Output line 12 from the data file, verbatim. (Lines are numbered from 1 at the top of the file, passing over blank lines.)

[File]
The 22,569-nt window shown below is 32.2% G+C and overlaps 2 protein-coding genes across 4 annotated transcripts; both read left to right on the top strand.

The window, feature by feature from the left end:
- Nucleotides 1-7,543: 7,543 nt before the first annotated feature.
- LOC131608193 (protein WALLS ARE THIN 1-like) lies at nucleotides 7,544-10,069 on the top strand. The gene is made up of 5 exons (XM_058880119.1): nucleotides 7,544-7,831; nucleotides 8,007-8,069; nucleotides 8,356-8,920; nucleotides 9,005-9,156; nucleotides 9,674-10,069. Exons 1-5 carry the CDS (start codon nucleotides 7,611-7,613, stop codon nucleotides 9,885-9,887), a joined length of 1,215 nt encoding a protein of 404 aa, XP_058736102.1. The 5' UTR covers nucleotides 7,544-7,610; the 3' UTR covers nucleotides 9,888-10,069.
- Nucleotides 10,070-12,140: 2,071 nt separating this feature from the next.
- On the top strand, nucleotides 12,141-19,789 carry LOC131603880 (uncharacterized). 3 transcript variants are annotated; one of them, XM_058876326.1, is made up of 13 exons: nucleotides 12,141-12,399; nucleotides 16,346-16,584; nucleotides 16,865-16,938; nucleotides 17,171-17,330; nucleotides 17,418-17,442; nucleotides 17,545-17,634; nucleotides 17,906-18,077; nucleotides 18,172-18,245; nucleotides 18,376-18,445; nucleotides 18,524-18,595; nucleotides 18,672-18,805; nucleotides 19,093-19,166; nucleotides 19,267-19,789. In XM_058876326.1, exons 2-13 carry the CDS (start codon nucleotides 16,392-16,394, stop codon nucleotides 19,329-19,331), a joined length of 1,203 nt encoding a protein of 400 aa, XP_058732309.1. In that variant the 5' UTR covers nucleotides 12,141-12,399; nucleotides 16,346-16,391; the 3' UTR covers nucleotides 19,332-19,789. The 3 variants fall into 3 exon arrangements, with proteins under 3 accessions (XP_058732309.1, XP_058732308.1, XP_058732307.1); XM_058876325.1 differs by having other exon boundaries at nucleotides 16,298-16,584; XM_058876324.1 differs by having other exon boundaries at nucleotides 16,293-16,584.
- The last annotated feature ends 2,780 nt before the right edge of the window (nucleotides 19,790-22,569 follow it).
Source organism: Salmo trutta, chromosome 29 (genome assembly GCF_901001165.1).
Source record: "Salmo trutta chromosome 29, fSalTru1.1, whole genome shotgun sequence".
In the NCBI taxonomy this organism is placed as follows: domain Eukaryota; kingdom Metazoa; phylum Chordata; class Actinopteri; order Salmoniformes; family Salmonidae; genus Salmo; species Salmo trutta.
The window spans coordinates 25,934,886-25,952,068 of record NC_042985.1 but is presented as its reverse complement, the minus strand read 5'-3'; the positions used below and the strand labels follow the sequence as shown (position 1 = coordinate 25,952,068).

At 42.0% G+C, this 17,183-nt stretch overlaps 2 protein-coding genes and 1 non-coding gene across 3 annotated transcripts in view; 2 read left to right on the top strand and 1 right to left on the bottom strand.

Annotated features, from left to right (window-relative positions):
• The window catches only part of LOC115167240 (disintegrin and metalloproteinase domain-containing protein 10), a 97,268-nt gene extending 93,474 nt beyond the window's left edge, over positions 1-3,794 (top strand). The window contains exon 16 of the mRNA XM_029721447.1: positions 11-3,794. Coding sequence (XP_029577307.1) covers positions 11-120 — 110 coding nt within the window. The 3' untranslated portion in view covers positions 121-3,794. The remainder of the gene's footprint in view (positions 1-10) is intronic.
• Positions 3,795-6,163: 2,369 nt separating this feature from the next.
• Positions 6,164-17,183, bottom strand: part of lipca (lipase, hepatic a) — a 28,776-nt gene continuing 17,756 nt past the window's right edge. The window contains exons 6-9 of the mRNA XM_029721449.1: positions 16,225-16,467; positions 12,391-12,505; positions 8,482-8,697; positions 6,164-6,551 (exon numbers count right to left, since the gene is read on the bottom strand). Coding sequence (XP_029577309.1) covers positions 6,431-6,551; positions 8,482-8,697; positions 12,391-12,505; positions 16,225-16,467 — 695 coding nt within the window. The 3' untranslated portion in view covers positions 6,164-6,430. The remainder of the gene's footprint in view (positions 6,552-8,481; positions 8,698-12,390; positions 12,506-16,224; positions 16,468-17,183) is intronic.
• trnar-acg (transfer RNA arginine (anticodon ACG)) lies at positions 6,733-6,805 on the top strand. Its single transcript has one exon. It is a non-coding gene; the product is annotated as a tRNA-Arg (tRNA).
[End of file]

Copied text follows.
At 42.0% G+C, this 17,183-nt stretch overlaps 2 protein-coding genes and 1 non-coding gene across 3 annotated transcripts in view; 2 read left to right on the top strand and 1 right to left on the bottom strand.